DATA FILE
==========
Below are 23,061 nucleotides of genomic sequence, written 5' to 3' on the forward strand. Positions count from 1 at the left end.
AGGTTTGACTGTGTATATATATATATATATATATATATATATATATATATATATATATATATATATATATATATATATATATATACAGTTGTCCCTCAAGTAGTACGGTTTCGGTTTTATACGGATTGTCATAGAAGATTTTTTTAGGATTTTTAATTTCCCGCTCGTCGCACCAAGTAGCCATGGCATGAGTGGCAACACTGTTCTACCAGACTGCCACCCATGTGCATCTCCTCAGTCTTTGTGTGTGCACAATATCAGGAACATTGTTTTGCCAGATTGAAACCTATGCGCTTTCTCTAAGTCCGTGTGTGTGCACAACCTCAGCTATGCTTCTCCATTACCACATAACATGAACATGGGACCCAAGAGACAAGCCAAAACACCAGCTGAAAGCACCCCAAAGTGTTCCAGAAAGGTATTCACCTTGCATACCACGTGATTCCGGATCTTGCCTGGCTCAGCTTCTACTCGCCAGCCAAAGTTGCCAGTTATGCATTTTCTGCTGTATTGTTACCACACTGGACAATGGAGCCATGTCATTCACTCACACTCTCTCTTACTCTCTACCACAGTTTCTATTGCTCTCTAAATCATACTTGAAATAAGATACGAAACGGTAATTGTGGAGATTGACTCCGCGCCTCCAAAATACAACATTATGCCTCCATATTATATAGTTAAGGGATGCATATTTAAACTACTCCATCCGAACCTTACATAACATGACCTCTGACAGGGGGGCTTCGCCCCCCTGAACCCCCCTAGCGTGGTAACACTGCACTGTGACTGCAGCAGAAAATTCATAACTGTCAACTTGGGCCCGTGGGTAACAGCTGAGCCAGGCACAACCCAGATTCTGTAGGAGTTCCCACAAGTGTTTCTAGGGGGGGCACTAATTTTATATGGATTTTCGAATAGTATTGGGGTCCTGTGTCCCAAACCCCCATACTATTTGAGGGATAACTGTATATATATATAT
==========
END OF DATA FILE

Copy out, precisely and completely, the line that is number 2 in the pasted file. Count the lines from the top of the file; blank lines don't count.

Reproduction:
AGGTTTGACTGTGTATATATATATATATATATATATATATATATATATATATATATATATATATATATATATATATATATATATACAGTTGTCCCTCAAGTAGTACGGTTTCGGTTTTATACGGATTGTCATAGAAGATTTTTTTAGGATTTTTAATTTCCCGCTCGTCGCACCAAGTAGCCATGGCATGAGTGGCAACACTGTTCTACCAGACTGCCACCCATGTGCATCTCCTCAGTCTTTGTGTGTGCACAATATCAGGAACATTGTTTTGCCAGATTGAAACCTATGCGCTTTCTCTAAGTCCGTGTGTGTGCACAACCTCAGCTATGCTTCTCCATTACCACATAACATGAACATGGGACCCAAGAGACAAGCCAAAACACCAGCTGAAAGCACCCCAAAGTGTTCCAGAAAGGTATTCACCTTGCATACCACGTGATTCCGGATCTTGCCTGGCTCAGCTTCTACTCGCCAGCCAAAGTTGCCAGTTATGCATTTTCTGCTGTATTGTTACCACACTGGACAATGGAGCCATGTCATTCACTCACACTCTCTCTTACTCTCTACCACAGTTTCTATTGCTCTCTAAATCATACTTGAAATAAGATACGAAACGGTAATTGTGGAGATTGACTCCGCGCCTCCAAAATACAACATTATGCCTCCATATTATATAGTTAAGGGATGCATATTTAAACTACTCCATCCGAACCTTACATAACATGACCTCTGACAGGGGGGCTTCGCCCCCCTGAACCCCCCTAGCGTGGTAACACTGCACTGTGACTGCAGCAGAAAATTCATAACTGTCAACTTGGGCCCGTGGGTAACAGCTGAGCCAGGCACAACCCAGATTCTGTAGGAGTTCCCACAAGTGTTTCTAGGGGGGGCACTAATTTTATATGGATTTTCGAATAGTATTGGGGTCCTGTGTCCCAAACCCCCATACTATTTGAGGGATAACTGTATATATATATAT